Nominated | Book Awards 2021 | Creative Writing in English (Fiction & Poetry)
‘When you cannot fight the system, you must endure.’
On a chilly November morning in Geneva, Deepika Thakur prepares to address the United Nations Human Rights Council. Despite her personal experience of oppression as a Dalit woman, she must claim that the Indian government remains firmly committed to eradicating caste-based discrimination in the country.
As echoes of humiliation and atrocities flood her memory, Deepika is transported back in time, to almost six years ago, when she became the first member of her family to be selected for the Indian Civil Services. She had moved from Bhopal, her home town, to the Lal Bahadur Shastri National Academy of Administration in Mussoorie, to prepare for a career as a civil servant. It was here that she met Aman, an upper-caste Brahmin, and Vijay, a fellow Dalit. Both relationships defined by caste and class politics, Deepika had found herself in the crosshairs of an ancient history built on inequality and prejudice. Yet, as a diplomat from India's Foreign Service, she must deny caste, and the fact that India's fractured society, despite its apparent modernization and progress, remains stuck in the middle ages. Her father's words come back to haunt her: ‘When you cannot fight the system, you must endure.’
Will Deepika fight? Will she endure? What will she say to the Human Rights Council? How will she represent India to the rest of the world?
Raghav Chandra, an officer of the Indian Administrative Service, was Secretary to the Government of India. Author of Scent of a Game, a novel about wildlife hunting and conservation, he has also held significant positions across ministries in the Government of India and Madhya Pradesh and served as Managing Director of many companies. He has a special interest in the development of Indian tribes. Raghav holds master's degrees from Harvard University, where he was an Edward S. Mason Fellow, and St Stephen's College, University of Delhi. He writes and lectures about inclusive growth, management and sustainability, and has been widely published. He is the Director of the Bhopal Literature and Art Festival and is also a keen golfer. He lives in New Delhi.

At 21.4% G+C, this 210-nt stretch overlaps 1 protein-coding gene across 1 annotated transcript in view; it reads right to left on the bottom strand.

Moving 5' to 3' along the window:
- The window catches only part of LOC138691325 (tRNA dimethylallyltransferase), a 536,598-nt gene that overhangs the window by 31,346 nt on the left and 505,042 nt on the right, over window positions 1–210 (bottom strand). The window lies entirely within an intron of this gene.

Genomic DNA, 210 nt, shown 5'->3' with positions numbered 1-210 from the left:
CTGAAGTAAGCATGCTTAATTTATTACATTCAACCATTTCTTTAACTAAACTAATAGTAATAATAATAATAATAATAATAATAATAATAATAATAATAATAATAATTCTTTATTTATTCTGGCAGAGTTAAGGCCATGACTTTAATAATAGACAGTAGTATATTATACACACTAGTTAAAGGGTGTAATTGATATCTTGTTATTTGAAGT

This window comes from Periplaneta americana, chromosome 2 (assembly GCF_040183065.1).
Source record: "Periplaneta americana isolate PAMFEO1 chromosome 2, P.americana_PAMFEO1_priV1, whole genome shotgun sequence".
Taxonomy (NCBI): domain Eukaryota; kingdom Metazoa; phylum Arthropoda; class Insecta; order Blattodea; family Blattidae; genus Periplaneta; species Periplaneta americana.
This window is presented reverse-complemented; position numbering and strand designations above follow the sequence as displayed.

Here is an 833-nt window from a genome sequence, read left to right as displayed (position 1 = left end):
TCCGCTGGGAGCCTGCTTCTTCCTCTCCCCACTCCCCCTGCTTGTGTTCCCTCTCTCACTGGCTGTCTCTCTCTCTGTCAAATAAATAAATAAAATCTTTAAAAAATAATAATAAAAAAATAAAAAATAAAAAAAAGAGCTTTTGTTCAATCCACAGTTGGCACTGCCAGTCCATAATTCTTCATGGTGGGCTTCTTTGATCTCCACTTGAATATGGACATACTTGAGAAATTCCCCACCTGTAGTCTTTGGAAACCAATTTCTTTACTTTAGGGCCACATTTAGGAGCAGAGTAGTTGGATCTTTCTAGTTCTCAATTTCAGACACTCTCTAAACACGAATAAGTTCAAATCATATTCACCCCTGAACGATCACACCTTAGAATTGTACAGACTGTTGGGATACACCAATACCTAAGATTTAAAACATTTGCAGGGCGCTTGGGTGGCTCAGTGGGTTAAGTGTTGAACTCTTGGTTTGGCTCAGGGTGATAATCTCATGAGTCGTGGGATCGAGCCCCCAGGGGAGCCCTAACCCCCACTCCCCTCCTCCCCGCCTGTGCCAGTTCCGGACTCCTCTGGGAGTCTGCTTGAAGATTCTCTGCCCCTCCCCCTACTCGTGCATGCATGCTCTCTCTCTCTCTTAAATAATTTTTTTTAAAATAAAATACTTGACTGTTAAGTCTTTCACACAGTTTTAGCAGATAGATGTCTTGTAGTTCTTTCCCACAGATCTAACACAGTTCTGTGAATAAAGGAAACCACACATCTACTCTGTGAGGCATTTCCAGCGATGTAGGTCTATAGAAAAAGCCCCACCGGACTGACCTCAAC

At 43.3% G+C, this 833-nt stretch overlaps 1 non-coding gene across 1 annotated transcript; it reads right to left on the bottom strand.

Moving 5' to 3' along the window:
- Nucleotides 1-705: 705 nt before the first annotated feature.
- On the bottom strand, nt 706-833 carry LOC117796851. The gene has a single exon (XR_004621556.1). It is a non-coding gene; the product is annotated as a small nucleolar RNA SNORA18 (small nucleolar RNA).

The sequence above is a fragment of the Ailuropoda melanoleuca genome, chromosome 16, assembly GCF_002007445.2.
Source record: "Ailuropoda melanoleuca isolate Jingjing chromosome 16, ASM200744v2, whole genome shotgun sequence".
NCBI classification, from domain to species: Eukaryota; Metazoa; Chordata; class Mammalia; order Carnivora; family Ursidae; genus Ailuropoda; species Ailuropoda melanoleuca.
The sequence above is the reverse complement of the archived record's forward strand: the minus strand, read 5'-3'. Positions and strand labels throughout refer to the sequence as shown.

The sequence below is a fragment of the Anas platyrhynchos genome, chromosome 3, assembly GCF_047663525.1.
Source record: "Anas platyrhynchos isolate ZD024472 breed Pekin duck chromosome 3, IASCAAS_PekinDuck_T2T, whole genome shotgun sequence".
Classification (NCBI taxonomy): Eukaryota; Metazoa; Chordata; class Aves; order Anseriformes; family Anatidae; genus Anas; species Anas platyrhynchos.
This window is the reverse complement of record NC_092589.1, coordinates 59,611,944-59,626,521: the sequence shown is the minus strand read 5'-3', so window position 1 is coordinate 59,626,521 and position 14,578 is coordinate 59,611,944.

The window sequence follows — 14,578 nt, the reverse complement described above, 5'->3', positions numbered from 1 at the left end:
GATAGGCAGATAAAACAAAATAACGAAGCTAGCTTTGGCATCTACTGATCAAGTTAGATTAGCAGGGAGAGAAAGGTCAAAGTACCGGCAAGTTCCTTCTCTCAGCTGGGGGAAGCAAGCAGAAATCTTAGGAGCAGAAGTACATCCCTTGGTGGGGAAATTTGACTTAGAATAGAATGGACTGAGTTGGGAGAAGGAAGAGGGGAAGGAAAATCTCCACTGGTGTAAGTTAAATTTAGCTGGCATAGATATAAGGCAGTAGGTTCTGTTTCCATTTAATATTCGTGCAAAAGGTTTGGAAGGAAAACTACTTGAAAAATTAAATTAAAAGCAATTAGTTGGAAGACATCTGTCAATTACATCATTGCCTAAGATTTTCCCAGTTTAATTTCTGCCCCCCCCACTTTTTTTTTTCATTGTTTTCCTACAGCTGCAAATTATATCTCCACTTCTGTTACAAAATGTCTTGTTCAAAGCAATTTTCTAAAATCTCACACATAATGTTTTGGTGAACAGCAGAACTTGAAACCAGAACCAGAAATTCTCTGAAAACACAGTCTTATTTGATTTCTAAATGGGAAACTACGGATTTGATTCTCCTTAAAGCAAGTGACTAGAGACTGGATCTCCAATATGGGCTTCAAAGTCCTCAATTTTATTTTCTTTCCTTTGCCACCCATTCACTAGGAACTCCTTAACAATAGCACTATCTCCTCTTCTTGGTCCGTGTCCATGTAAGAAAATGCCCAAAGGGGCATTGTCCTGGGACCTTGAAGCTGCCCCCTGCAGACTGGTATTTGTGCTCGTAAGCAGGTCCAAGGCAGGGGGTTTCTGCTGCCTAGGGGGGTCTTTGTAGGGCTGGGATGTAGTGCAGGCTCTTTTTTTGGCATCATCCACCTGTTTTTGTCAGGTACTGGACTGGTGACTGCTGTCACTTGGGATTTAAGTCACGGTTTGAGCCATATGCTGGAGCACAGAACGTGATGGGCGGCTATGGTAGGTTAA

‘Engagingly written … Kali’s Daughter is a novel about caste and courage’ – Esther David, author of The Book of Esther and The Book of Rachel
‘A compelling and important novel for our times' – Malashri Lal, author and Professor, Department of English, University of Delhi
‘Sketches a powerful picture of society and a leadership class in transition in modern India’ – Amitabh Pandey, author of Love in Lutyens’ Delhi and When It Clicks
‘A brave take on the ancient evil that is the caste system’ – Anuja Chandramouli, author of Arjuna: Saga of a Pandava Warrior Prince
‘A masterfully crafted, thought-provoking book, much needed to amend the archaic mindset’ – Anita Krishan, author of Despite Stolen Dreams
‘A powerful story, superbly told’ – Anthony de Sa, writer, poet and former Chief Secretary Madhya Pradesh
‘Kali's Daughter exposes the curse of India – the caste system … The novel is a masterpiece, a must-read’ – Ajit Kumar, Ambassador and Former Permanent Representative of India to the United Nations in Geneva
‘A compelling insider’s view of life within the country’s elite Indian Civil Services’ – Vinita Nangia, author and columnist